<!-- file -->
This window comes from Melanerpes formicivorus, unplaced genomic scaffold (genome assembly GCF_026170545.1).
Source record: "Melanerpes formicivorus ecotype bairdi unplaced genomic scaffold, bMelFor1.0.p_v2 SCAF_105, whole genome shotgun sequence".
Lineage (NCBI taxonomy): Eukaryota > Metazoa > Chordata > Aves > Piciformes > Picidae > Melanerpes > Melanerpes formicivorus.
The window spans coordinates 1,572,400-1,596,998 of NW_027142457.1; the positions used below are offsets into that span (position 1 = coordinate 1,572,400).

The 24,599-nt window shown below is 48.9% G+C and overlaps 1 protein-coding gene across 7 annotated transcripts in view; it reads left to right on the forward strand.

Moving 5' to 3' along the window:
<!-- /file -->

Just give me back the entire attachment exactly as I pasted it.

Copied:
This window comes from Melanerpes formicivorus, unplaced genomic scaffold (genome assembly GCF_026170545.1).
Source record: "Melanerpes formicivorus ecotype bairdi unplaced genomic scaffold, bMelFor1.0.p_v2 SCAF_105, whole genome shotgun sequence".
Lineage (NCBI taxonomy): Eukaryota > Metazoa > Chordata > Aves > Piciformes > Picidae > Melanerpes > Melanerpes formicivorus.
The window spans coordinates 1,572,400-1,596,998 of NW_027142457.1; the positions used below are offsets into that span (position 1 = coordinate 1,572,400).

The 24,599-nt window shown below is 48.9% G+C and overlaps 1 protein-coding gene across 7 annotated transcripts in view; it reads left to right on the forward strand.

Moving 5' to 3' along the window: